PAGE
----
For many people they are annoying little brown things that bounce off light bulbs and eat clothes. Although there is some substance behind this perception it does mask the true picture. Not only do moths play a vital part in the ecosystem as pollinators and food for many mammals, birds and other insects they also come in a hugely diverse range of sizes, colours, shapes and patterns.
Many species also have extraordinarily complex life-cycles and behaviour which is not yet fully understood.
Over the years I’ve spent countless hours recording moths – most have been extremely enjoyable but some less so! Some recent records are featured in Latest Sightings. At first I found identifying and photographing these insects extremely challenging – and, at times, still do! But, although far from being an expert, I think I’ve shown that anyone can make some interesting discoveries and add a little to our overall understanding of these fascinating insects.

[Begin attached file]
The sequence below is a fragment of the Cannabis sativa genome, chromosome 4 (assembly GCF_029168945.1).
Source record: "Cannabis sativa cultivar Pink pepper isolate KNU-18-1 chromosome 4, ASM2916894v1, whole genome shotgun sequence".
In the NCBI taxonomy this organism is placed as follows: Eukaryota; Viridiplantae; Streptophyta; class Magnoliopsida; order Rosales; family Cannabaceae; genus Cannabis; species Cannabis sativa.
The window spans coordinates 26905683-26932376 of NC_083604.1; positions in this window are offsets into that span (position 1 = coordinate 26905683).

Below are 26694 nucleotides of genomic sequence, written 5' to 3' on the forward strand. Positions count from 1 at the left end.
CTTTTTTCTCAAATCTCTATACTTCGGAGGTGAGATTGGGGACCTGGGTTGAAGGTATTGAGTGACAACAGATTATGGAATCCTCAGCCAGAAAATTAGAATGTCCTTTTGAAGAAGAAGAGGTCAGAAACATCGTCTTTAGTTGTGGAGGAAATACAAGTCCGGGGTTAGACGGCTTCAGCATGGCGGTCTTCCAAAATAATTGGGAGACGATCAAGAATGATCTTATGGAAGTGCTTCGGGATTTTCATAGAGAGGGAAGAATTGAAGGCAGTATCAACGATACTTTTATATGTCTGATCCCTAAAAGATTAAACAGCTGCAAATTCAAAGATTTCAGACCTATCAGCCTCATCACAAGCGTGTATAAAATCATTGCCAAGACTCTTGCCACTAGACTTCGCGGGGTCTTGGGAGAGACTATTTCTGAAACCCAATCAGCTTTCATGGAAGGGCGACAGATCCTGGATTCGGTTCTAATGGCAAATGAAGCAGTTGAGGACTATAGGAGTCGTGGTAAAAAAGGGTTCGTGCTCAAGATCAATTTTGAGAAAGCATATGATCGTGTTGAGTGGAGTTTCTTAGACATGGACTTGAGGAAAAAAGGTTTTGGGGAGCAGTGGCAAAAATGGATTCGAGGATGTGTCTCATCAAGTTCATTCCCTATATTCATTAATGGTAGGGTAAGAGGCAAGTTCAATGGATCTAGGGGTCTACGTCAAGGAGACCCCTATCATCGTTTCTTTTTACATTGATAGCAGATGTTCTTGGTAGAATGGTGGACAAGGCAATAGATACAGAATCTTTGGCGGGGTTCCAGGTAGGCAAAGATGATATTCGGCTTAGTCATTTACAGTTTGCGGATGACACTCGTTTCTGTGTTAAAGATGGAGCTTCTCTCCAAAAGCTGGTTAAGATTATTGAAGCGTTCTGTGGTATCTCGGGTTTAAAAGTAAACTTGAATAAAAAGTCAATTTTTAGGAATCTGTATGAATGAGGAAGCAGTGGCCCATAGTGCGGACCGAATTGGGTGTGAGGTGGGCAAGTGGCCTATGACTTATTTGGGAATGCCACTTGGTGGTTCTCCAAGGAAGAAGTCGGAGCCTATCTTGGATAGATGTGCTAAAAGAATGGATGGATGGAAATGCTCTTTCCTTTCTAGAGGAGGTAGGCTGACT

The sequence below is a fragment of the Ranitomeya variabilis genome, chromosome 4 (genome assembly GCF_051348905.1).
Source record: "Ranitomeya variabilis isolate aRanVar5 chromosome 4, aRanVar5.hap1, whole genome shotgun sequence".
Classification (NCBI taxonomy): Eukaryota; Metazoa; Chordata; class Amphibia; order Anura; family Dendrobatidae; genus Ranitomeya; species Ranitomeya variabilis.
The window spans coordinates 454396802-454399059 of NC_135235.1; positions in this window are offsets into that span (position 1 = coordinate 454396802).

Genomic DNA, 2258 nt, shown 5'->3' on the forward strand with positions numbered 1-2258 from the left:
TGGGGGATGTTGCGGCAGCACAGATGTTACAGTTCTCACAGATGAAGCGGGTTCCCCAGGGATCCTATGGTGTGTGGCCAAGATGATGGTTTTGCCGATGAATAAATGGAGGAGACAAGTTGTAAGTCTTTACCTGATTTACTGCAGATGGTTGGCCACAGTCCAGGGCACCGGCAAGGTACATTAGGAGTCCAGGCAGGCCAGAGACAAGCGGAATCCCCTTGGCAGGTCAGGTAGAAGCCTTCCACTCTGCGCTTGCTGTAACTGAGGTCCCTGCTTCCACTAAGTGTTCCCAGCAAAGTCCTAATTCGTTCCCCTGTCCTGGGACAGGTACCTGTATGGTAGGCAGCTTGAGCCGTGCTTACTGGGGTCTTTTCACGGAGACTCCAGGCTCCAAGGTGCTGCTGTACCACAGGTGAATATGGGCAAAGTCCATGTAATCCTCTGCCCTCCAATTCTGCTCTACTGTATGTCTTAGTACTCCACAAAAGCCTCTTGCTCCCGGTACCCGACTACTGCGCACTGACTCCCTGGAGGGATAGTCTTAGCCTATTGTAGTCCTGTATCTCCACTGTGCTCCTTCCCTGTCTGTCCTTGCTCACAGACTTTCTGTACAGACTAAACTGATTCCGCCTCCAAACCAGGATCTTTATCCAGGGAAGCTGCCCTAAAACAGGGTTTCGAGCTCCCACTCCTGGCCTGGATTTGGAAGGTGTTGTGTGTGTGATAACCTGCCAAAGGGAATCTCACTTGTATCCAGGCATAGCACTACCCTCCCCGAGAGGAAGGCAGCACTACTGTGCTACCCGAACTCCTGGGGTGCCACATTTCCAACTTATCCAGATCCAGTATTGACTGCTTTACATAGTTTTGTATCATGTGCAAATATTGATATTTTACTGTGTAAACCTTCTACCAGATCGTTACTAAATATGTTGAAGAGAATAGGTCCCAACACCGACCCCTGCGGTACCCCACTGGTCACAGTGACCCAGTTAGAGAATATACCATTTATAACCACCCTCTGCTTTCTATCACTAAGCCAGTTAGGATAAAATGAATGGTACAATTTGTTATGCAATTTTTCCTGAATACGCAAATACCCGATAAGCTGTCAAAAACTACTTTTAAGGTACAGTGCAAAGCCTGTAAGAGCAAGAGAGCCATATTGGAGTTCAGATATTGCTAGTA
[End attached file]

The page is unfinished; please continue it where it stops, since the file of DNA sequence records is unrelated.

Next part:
These insects can be enjoyed by anyone regardless of their age, sex, mobility, knowledge or location, be it in the heart of a city or in the depths of the countryside.
Other sections in our Illustrated Guide to British Moths
Existing sections are shown below and more will be added:
We are frequently adding new images, reports and pages to the site. We have plans to publish the following soon:
- Migrant moths
- Moth pest species
- Moth recording methods
- Moth identification
- Moth photography
- Nectaring plants and food plants for moths
- Day-flying moths – often confused with butterflies